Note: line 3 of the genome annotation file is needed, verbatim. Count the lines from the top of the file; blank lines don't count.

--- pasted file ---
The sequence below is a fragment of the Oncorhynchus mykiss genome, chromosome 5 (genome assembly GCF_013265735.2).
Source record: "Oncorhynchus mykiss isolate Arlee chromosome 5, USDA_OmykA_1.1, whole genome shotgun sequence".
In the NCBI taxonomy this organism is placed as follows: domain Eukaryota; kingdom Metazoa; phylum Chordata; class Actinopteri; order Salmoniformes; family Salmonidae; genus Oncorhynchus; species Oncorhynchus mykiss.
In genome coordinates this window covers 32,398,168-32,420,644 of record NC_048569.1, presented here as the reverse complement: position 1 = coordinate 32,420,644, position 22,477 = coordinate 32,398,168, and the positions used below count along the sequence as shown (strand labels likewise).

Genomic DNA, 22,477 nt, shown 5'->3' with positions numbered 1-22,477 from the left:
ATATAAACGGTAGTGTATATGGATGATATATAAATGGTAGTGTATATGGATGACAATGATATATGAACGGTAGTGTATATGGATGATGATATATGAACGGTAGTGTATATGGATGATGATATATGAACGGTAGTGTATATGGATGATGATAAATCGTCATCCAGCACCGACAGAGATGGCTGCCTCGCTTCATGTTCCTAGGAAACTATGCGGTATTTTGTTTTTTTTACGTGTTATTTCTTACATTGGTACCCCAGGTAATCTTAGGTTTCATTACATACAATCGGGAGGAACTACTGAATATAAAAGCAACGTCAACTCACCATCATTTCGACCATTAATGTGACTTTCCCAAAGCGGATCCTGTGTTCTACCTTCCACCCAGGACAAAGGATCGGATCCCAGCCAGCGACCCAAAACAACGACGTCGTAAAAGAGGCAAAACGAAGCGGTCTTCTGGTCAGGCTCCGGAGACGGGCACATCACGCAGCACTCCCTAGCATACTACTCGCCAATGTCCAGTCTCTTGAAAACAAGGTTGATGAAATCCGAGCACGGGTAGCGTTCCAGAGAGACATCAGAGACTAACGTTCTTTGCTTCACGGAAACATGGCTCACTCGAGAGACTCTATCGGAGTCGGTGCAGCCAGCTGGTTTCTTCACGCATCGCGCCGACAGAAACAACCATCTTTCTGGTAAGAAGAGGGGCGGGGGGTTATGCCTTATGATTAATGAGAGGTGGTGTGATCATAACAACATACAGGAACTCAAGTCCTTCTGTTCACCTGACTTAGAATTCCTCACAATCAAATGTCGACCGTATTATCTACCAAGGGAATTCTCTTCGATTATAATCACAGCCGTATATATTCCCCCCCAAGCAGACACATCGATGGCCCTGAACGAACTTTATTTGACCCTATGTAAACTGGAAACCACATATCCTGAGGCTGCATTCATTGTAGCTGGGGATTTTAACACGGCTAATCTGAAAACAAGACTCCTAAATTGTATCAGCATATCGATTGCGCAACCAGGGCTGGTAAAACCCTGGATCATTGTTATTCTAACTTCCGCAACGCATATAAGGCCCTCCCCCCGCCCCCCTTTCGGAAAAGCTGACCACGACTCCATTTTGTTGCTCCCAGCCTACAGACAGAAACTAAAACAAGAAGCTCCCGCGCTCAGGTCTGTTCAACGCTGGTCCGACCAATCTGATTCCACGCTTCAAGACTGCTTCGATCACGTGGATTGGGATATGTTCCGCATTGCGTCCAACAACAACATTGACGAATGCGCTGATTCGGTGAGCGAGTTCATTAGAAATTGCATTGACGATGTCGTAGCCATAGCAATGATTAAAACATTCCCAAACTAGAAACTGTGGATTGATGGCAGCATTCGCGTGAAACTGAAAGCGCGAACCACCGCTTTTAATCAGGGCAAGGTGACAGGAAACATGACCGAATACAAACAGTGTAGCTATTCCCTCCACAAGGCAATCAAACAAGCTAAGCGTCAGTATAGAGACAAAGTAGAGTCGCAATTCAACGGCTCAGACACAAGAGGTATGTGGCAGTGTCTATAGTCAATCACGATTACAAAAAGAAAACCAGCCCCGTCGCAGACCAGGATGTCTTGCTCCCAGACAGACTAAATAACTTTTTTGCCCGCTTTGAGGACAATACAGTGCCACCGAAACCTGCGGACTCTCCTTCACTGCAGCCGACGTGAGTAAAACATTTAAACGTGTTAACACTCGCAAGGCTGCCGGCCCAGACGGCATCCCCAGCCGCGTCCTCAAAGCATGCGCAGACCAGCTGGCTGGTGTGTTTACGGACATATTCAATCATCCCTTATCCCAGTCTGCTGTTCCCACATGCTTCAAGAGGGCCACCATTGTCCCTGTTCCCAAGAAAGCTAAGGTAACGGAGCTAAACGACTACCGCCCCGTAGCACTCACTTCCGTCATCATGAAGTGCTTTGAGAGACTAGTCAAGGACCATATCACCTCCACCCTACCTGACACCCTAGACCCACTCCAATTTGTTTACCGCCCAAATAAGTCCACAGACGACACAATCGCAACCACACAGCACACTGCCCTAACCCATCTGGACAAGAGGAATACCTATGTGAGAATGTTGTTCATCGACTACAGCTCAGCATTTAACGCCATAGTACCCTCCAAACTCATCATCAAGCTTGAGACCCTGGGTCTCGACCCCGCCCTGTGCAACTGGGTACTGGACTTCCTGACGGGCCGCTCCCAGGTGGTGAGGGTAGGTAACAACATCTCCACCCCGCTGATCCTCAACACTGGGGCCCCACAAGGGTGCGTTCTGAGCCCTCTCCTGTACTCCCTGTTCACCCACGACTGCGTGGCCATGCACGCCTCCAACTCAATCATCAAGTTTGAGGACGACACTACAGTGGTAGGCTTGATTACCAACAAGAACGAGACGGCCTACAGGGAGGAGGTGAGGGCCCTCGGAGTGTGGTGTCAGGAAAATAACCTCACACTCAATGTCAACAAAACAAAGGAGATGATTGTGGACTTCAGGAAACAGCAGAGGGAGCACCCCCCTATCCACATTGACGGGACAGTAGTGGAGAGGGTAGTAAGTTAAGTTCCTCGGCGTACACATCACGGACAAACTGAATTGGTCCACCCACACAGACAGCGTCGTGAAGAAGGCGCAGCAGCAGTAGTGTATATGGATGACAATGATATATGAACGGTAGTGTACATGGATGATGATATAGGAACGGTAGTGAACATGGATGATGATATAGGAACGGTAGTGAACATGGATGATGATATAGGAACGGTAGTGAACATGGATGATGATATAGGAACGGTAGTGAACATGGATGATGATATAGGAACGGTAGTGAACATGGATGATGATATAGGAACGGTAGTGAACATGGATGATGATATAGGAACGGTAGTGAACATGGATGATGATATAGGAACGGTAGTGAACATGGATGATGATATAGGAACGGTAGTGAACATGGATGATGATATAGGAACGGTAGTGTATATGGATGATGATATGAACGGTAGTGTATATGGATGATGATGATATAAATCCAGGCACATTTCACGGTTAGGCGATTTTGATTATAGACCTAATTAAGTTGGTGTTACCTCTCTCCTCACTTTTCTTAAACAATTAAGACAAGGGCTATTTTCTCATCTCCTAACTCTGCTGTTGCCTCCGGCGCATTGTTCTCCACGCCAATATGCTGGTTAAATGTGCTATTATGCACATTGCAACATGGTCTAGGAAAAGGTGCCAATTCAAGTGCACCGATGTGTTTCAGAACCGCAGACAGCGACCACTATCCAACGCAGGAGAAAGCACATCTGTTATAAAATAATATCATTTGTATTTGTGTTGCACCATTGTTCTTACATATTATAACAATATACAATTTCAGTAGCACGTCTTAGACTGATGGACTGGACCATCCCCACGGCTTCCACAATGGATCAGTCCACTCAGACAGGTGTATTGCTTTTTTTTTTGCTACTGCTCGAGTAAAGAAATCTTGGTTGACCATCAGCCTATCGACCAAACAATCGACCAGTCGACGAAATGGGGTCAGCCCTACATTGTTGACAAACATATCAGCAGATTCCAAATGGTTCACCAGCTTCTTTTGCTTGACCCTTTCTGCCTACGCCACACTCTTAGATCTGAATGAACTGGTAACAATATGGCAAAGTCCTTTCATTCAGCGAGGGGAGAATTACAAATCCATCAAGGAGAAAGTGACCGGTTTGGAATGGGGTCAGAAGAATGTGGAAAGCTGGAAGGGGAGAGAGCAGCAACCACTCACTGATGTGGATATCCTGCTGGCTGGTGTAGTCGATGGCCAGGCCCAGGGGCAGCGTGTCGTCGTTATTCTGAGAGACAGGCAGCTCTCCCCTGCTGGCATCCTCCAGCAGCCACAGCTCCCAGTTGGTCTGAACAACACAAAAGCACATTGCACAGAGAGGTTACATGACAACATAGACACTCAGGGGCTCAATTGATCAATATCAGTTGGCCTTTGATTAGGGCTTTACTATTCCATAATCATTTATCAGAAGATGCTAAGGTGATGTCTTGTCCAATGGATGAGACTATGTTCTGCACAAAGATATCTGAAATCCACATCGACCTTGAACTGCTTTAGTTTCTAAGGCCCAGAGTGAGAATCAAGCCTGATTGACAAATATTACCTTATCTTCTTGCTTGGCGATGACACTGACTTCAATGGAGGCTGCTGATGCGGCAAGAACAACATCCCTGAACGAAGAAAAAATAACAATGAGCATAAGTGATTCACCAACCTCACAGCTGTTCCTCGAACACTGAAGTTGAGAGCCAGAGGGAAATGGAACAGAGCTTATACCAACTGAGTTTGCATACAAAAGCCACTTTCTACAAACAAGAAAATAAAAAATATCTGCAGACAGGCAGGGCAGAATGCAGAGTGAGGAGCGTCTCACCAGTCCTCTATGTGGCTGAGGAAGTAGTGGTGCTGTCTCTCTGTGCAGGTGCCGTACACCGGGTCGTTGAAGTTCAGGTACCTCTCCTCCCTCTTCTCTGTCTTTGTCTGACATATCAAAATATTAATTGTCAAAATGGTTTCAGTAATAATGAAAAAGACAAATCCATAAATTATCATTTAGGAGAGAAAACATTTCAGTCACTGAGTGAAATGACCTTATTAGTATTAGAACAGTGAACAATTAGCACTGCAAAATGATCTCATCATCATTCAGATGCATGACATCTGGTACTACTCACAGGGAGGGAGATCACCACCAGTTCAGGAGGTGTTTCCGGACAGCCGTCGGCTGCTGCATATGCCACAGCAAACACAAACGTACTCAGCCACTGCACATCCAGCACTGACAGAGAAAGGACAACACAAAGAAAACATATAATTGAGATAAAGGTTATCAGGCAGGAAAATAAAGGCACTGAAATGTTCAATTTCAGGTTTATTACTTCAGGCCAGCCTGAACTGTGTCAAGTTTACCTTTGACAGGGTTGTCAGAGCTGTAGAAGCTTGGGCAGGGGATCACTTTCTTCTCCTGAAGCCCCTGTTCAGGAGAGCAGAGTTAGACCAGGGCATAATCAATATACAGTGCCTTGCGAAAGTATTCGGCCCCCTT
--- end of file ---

In the NCBI taxonomy this organism is placed as follows: domain Eukaryota; kingdom Metazoa; phylum Chordata; class Actinopteri; order Salmoniformes; family Salmonidae; genus Oncorhynchus; species Oncorhynchus mykiss.